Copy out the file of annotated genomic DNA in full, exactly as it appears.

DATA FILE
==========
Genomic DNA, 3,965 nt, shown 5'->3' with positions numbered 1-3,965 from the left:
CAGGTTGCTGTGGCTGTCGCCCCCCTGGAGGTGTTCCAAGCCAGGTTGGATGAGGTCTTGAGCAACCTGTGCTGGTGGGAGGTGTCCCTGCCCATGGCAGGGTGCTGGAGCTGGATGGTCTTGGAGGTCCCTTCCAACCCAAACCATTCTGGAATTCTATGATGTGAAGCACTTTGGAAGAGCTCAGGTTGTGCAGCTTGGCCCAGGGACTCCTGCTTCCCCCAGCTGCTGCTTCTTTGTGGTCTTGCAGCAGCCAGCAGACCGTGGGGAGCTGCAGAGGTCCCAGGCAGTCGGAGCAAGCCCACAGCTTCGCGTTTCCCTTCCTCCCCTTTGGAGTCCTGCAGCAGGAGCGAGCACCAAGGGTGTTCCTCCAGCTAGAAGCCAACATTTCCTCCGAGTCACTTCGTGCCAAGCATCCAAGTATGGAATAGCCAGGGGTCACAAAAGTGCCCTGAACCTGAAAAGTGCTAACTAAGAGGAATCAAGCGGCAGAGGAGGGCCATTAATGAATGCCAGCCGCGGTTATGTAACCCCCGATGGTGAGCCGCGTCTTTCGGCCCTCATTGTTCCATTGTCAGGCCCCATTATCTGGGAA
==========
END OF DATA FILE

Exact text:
Genomic DNA, 3,965 nt, shown 5'->3' with positions numbered 1-3,965 from the left:
CAGGTTGCTGTGGCTGTCGCCCCCCTGGAGGTGTTCCAAGCCAGGTTGGATGAGGTCTTGAGCAACCTGTGCTGGTGGGAGGTGTCCCTGCCCATGGCAGGGTGCTGGAGCTGGATGGTCTTGGAGGTCCCTTCCAACCCAAACCATTCTGGAATTCTATGATGTGAAGCACTTTGGAAGAGCTCAGGTTGTGCAGCTTGGCCCAGGGACTCCTGCTTCCCCCAGCTGCTGCTTCTTTGTGGTCTTGCAGCAGCCAGCAGACCGTGGGGAGCTGCAGAGGTCCCAGGCAGTCGGAGCAAGCCCACAGCTTCGCGTTTCCCTTCCTCCCCTTTGGAGTCCTGCAGCAGGAGCGAGCACCAAGGGTGTTCCTCCAGCTAGAAGCCAACATTTCCTCCGAGTCACTTCGTGCCAAGCATCCAAGTATGGAATAGCCAGGGGTCACAAAAGTGCCCTGAACCTGAAAAGTGCTAACTAAGAGGAATCAAGCGGCAGAGGAGGGCCATTAATGAATGCCAGCCGCGGTTATGTAACCCCCGATGGTGAGCCGCGTCTTTCGGCCCTCATTGTTCCATTGTCAGGCCCCATTATCTGGGAA